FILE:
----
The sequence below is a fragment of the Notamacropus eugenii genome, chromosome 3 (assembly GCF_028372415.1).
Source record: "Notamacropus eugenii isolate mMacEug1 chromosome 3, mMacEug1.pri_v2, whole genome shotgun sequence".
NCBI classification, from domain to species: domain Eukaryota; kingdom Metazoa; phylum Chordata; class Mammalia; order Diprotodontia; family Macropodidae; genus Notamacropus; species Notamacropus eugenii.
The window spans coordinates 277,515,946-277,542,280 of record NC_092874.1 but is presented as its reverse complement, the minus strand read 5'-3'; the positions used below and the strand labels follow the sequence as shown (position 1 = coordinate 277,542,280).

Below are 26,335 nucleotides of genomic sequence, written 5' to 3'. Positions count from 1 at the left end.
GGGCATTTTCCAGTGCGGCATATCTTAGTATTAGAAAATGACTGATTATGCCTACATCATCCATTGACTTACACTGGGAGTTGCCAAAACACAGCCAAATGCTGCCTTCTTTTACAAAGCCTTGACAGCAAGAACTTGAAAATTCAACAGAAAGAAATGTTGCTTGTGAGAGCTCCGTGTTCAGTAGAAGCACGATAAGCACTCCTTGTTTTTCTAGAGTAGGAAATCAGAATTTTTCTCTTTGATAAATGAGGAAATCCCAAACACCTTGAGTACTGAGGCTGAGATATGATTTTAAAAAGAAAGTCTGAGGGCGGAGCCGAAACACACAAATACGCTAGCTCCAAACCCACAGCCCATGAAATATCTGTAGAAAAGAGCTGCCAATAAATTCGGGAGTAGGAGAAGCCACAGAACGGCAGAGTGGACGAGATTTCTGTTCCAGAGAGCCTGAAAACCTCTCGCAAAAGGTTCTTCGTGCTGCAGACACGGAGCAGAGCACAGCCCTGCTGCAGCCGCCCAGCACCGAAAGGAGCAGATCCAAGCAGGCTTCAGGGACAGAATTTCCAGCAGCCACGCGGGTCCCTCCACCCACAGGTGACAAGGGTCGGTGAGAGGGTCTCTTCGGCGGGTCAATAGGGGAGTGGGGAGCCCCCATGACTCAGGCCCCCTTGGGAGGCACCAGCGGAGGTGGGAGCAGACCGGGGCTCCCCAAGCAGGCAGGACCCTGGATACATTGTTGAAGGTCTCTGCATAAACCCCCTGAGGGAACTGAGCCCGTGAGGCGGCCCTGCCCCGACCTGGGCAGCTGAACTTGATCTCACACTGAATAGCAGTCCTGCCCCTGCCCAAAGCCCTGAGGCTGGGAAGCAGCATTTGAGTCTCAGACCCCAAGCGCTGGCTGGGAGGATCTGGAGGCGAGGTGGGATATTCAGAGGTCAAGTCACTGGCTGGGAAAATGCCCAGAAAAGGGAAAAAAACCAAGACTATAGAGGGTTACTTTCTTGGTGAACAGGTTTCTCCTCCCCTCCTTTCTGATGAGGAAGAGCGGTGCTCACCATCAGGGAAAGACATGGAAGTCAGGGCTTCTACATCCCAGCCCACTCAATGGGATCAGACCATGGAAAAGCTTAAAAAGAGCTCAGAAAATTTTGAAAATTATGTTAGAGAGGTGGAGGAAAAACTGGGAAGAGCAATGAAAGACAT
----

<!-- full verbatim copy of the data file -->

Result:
The sequence below is a fragment of the Notamacropus eugenii genome, chromosome 3 (assembly GCF_028372415.1).
Source record: "Notamacropus eugenii isolate mMacEug1 chromosome 3, mMacEug1.pri_v2, whole genome shotgun sequence".
NCBI classification, from domain to species: domain Eukaryota; kingdom Metazoa; phylum Chordata; class Mammalia; order Diprotodontia; family Macropodidae; genus Notamacropus; species Notamacropus eugenii.
The window spans coordinates 277,515,946-277,542,280 of record NC_092874.1 but is presented as its reverse complement, the minus strand read 5'-3'; the positions used below and the strand labels follow the sequence as shown (position 1 = coordinate 277,542,280).

Below are 26,335 nucleotides of genomic sequence, written 5' to 3'. Positions count from 1 at the left end.
GGGCATTTTCCAGTGCGGCATATCTTAGTATTAGAAAATGACTGATTATGCCTACATCATCCATTGACTTACACTGGGAGTTGCCAAAACACAGCCAAATGCTGCCTTCTTTTACAAAGCCTTGACAGCAAGAACTTGAAAATTCAACAGAAAGAAATGTTGCTTGTGAGAGCTCCGTGTTCAGTAGAAGCACGATAAGCACTCCTTGTTTTTCTAGAGTAGGAAATCAGAATTTTTCTCTTTGATAAATGAGGAAATCCCAAACACCTTGAGTACTGAGGCTGAGATATGATTTTAAAAAGAAAGTCTGAGGGCGGAGCCGAAACACACAAATACGCTAGCTCCAAACCCACAGCCCATGAAATATCTGTAGAAAAGAGCTGCCAATAAATTCGGGAGTAGGAGAAGCCACAGAACGGCAGAGTGGACGAGATTTCTGTTCCAGAGAGCCTGAAAACCTCTCGCAAAAGGTTCTTCGTGCTGCAGACACGGAGCAGAGCACAGCCCTGCTGCAGCCGCCCAGCACCGAAAGGAGCAGATCCAAGCAGGCTTCAGGGACAGAATTTCCAGCAGCCACGCGGGTCCCTCCACCCACAGGTGACAAGGGTCGGTGAGAGGGTCTCTTCGGCGGGTCAATAGGGGAGTGGGGAGCCCCCATGACTCAGGCCCCCTTGGGAGGCACCAGCGGAGGTGGGAGCAGACCGGGGCTCCCCAAGCAGGCAGGACCCTGGATACATTGTTGAAGGTCTCTGCATAAACCCCCTGAGGGAACTGAGCCCGTGAGGCGGCCCTGCCCCGACCTGGGCAGCTGAACTTGATCTCACACTGAATAGCAGTCCTGCCCCTGCCCAAAGCCCTGAGGCTGGGAAGCAGCATTTGAGTCTCAGACCCCAAGCGCTGGCTGGGAGGATCTGGAGGCGAGGTGGGATATTCAGAGGTCAAGTCACTGGCTGGGAAAATGCCCAGAAAAGGGAAAAAAACCAAGACTATAGAGGGTTACTTTCTTGGTGAACAGGTTTCTCCTCCCCTCCTTTCTGATGAGGAAGAGCGGTGCTCACCATCAGGGAAAGACATGGAAGTCAGGGCTTCTACATCCCAGCCCACTCAATGGGATCAGACCATGGAAAAGCTTAAAAAGAGCTCAGAAAATTTTGAAAATTATGTTAGAGAGGTGGAGGAAAAACTGGGAAGAGCAATGAAAGACAT